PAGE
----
‘Social media has divided society’ at the 13th ZEE Jaipur Literature Festival ended with its characteristic fervour with a multiplicity of voices and opinions. The debate walked a fine line between blaming social media for societal divisiveness and accepting that people, in general, and throughout history, have been susceptible to being incited by outside forces  to form extreme perspectives.

Siddharth Vardarajan said, “It is not the medium on social media that defines its character. It is about the people who use social media to create real divisions. John Lanchester reacted, “Some social media apps are designed to deliver messages to susceptible people. This is because traditional media has been replaced (by social media) as a gatekeeper information.” Rana Ayyub was clear, “Social media shows a reflection of what society already is. In some cases, social media amplifies the voices of the dispossessed such as the protestors of Shaheen Bagh.” Faye D’Souza felt, “Social media allows individuals to have the power to spread viral messages. You can buy ‘virality’. Social media often takes away the nuance of our opinion.”

A true man of math, Marcus du Sautoy pointed out, “Studies have shown that 75 per cent of people polled believe that social media has divided society!” Makarand Paranjape however didn’t look at social media as a great divider if one could understand that, “it is important to humanise social media interactions and important to resist the attempt to be divided”. Mihir Sharma pointed out that “Social media has the great potential to unite. ”The Festival Bazaar with a vast array of artisanal products did brisk business and was a favourite haunt of attendees as was the JCB Prize for Literature Festival Bookstore, which stocked books by all participating authors and literary prize-winners. It was managed by Full Circle, and had a steady stream of bibliophiles going in to browse, buy and savour the feel and scent of new books.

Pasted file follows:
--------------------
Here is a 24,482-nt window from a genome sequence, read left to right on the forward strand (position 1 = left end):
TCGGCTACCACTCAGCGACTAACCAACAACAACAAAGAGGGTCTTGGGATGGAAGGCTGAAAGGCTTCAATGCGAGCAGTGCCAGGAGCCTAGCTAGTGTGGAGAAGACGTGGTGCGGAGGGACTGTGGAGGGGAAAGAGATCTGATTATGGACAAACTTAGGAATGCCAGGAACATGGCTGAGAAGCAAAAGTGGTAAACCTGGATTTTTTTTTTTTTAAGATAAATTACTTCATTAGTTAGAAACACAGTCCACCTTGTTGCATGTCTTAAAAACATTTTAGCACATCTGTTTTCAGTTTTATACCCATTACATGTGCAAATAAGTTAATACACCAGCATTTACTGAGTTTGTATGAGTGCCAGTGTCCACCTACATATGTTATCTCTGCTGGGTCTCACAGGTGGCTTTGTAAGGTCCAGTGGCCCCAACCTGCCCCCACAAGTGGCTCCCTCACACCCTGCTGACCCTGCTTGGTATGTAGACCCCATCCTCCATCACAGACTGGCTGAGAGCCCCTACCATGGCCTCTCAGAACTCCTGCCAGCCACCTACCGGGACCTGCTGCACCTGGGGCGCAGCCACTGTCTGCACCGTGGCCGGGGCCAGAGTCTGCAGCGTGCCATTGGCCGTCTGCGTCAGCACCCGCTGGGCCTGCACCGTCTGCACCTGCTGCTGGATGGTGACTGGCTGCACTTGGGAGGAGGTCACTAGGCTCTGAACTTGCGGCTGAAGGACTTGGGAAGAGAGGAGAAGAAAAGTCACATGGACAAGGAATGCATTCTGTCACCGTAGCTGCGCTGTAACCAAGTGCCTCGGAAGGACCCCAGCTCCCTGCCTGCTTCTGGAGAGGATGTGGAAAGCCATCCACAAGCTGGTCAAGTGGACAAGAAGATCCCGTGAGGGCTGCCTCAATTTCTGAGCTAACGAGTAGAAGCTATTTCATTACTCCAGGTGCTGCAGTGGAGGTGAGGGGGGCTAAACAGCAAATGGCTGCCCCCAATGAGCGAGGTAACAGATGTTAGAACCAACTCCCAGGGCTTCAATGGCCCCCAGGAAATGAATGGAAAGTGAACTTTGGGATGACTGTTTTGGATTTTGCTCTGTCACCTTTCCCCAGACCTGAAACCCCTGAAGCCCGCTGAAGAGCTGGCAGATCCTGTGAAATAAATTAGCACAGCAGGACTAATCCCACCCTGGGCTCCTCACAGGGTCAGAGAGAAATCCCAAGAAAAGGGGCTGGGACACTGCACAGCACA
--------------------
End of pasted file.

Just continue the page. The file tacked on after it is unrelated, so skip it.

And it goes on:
Over 4000 people contributed to bringing the Festival together including a dedicated group of nearly 300 volunteers.

As the curtains came down on yet another milestone Festival chapter with a truly mind-boggling range of dialogue in both variety and depth, Festival Producer Sanjoy K. Roy, Managing Director of Teamwork Arts announced the dates of the next edition as 28 January-1 February 2021 and mentioned some of the big-ticket authors who will be addressing the next edition of this truly incomparable literary carnival, which includes Alain de Botton, Christos Tsiolkas, Edmund de Waal, Eric Cronell, Geroger Saunders, Hermione Lee, Ian Rankin, Karen Armstrong, Lawrence Wright, Neil Gaiman, Nikesh Shukla, Peter Morgan, Prabhat Ranjan, Shehan Karunatilaka, Stacy Schiff, Vandana Singh-Lal, and Vikram Chandra.